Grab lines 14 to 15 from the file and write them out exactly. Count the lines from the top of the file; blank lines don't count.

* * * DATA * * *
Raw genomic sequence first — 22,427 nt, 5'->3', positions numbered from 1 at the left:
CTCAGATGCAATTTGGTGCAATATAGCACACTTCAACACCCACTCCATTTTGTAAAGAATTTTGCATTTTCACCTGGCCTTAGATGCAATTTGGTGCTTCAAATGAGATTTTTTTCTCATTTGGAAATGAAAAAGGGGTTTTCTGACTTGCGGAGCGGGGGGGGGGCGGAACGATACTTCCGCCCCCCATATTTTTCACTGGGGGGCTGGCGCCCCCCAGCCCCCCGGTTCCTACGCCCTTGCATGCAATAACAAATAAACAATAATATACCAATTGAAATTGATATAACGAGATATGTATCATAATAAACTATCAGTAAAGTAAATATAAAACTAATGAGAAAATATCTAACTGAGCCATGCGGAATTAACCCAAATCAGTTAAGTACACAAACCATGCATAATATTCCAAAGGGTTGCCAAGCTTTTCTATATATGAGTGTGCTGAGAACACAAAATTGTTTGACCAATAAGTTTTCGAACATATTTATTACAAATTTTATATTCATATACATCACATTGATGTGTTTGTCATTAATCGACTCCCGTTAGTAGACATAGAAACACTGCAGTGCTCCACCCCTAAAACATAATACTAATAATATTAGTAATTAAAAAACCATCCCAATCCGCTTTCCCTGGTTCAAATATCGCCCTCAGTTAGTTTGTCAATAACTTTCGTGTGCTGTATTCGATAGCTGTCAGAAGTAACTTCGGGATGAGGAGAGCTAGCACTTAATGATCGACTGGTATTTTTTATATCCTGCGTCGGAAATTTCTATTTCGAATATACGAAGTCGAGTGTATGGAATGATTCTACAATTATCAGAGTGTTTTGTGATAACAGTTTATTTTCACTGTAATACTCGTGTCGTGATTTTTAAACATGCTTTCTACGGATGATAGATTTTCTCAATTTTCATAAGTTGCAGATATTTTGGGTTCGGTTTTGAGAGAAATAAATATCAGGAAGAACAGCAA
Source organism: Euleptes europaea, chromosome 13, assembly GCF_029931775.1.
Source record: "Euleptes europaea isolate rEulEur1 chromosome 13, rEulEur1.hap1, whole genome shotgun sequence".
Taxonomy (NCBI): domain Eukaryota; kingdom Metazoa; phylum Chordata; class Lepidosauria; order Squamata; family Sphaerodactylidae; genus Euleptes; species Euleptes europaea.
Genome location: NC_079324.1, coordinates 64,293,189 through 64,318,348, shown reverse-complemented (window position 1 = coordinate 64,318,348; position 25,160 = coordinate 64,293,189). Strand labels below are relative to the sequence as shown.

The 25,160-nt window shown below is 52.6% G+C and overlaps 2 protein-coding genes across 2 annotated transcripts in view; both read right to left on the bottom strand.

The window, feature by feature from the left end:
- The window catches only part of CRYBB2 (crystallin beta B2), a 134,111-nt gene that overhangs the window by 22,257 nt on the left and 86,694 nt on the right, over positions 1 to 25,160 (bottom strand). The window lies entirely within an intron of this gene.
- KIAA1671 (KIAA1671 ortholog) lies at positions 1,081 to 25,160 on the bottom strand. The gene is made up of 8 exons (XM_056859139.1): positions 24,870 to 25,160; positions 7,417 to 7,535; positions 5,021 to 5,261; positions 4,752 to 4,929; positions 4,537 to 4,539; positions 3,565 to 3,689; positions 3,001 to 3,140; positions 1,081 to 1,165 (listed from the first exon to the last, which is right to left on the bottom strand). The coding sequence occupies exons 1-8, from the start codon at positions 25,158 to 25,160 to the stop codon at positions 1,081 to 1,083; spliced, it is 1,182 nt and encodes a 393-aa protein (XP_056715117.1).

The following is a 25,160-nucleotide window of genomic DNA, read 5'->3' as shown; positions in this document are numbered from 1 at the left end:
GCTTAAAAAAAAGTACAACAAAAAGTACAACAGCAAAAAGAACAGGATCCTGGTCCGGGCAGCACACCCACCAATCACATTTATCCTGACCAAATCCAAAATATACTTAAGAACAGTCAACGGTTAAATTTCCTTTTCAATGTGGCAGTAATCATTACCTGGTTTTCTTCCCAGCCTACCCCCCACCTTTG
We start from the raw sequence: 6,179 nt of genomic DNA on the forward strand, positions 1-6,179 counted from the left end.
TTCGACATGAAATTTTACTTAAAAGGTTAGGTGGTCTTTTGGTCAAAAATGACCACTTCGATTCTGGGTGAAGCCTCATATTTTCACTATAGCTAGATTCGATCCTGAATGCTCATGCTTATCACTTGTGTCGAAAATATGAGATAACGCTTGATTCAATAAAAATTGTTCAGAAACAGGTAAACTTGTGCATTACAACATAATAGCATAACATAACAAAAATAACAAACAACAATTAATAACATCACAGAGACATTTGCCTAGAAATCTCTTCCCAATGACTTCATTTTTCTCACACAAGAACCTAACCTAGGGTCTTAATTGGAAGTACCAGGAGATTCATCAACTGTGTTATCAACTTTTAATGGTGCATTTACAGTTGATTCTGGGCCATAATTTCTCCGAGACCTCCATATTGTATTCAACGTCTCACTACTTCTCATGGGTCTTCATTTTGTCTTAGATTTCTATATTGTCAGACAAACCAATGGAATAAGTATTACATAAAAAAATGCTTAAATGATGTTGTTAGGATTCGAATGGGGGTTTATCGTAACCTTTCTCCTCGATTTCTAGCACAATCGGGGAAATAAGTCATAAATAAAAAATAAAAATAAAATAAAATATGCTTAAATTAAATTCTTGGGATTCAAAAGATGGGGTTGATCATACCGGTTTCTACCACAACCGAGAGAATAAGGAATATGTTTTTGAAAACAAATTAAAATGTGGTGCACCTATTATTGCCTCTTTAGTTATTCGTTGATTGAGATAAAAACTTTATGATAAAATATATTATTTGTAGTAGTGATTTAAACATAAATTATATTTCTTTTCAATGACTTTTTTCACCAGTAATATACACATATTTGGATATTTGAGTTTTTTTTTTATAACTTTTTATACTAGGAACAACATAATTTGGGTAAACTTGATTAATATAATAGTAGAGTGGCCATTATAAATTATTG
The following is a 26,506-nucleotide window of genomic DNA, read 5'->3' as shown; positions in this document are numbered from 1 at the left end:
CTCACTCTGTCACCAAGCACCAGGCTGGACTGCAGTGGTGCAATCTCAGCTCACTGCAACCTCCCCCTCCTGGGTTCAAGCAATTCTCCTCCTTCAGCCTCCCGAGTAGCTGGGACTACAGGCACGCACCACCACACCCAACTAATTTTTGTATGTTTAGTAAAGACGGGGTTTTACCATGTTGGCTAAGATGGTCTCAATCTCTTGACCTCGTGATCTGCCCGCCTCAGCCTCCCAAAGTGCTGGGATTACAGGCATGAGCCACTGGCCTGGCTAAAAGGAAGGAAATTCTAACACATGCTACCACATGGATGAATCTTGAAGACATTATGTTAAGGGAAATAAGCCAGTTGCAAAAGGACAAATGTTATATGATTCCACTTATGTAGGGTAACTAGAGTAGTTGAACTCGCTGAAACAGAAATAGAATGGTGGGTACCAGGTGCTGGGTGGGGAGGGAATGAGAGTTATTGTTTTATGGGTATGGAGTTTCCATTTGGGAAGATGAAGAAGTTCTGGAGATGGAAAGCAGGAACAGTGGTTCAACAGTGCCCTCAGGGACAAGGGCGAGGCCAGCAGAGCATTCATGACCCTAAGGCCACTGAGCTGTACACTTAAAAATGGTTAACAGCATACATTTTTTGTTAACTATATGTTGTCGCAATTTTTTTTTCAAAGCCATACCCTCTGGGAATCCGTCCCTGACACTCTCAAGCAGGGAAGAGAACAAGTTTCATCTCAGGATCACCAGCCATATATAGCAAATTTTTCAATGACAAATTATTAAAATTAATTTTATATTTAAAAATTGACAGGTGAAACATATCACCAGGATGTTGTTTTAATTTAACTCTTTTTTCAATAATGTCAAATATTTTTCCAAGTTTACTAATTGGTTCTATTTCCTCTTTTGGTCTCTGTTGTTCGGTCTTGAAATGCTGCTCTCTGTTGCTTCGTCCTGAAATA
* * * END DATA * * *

TTCGACATGAAATTTTACTTAAAAGGTTAGGTGGTCTTTTGGTCAAAAATGACCACTTCGATTCTGGGTGAAGCCTCATATTTTCACTATAGCTAGATTCGATCCTGAATGCTCATGCTTATCACTTGTGTCGAAAATATGAGATAACGCTTGATTCAATAAAAATTGTTCAGAAACAGGTAAACTTGTGCATTACAACATAATAGCATAACATAACAAAAATAACAAACAACAATTAATAACATCACAGAGACATTTGCCTAGAAATCTCTTCCCAATGACTTCATTTTTCTCACACAAGAACCTAACCTAGGGTCTTAATTGGAAGTACCAGGAGATTCATCAACTGTGTTATCAACTTTTAATGGTGCATTTACAGTTGATTCTGGGCCATAATTTCTCCGAGACCTCCATATTGTATTCAACGTCTCACTACTTCTCATGGGTCTTCATTTTGTCTTAGATTTCTATATTGTCAGACAAACCAATGGAATAAGTATTACATAAAAAAATGCTTAAATGATGTTGTTAGGATTCGAATGGGGGTTTATCGTAACCTTTCTCCTCGATTTCTAGCACAATCGGGGAAATAAGTCATAAATAAAAAATAAAAATAAAATAAAATATGCTTAAATTAAATTCTTGGGATTCAAAAGATGGGGTTGATCATACCGGTTTCTACCACAACCGAGAGAATAAGGAATATGTTTTTGAAAACAAATTAAAATGTGGTGCACCTATTATTGCCTCTTTAGTTATTCGTTGATTGAGATAAAAACTTTATGATAAAATATATTATTTGTAGTAGTGATTTAAACATAAATTATATTTCTTTTCAATGACTTTTTTCACCAGTAATATACACATATTTGGATATTTGAGTTTTTTTTTTATAACTTTTTATACTAGGAACAACATAATTTGGGTAAACTTGATTAATATAATAGTAGAGTGGCCATTATAAATTATTG
The following is a 26,506-nucleotide window of genomic DNA, read 5'->3' as shown; positions in this document are numbered from 1 at the left end: